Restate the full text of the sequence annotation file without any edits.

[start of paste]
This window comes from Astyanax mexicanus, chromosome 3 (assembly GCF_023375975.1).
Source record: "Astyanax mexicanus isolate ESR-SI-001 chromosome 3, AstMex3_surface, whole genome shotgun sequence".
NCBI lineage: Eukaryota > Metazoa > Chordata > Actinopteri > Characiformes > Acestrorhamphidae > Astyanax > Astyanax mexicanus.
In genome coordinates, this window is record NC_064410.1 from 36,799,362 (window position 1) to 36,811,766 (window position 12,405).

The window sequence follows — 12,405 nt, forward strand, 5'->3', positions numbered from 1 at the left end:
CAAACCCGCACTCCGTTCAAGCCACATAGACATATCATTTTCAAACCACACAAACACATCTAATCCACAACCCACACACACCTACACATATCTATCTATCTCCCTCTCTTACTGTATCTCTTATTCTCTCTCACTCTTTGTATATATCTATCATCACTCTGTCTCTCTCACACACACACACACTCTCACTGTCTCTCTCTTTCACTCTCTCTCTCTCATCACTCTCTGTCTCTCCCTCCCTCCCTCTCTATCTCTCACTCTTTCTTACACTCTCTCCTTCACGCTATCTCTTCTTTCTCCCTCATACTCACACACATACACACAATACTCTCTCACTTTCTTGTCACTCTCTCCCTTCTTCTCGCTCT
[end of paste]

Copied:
This window comes from Astyanax mexicanus, chromosome 3 (assembly GCF_023375975.1).
Source record: "Astyanax mexicanus isolate ESR-SI-001 chromosome 3, AstMex3_surface, whole genome shotgun sequence".
NCBI lineage: Eukaryota > Metazoa > Chordata > Actinopteri > Characiformes > Acestrorhamphidae > Astyanax > Astyanax mexicanus.
In genome coordinates, this window is record NC_064410.1 from 36,799,362 (window position 1) to 36,811,766 (window position 12,405).

The window sequence follows — 12,405 nt, forward strand, 5'->3', positions numbered from 1 at the left end:
CAAACCCGCACTCCGTTCAAGCCACATAGACATATCATTTTCAAACCACACAAACACATCTAATCCACAACCCACACACACCTACACATATCTATCTATCTCCCTCTCTTACTGTATCTCTTATTCTCTCTCACTCTTTGTATATATCTATCATCACTCTGTCTCTCTCACACACACACACACTCTCACTGTCTCTCTCTTTCACTCTCTCTCTCTCATCACTCTCTGTCTCTCCCTCCCTCCCTCTCTATCTCTCACTCTTTCTTACACTCTCTCCTTCACGCTATCTCTTCTTTCTCCCTCATACTCACACACATACACACAATACTCTCTCACTTTCTTGTCACTCTCTCCCTTCTTCTCGCTCT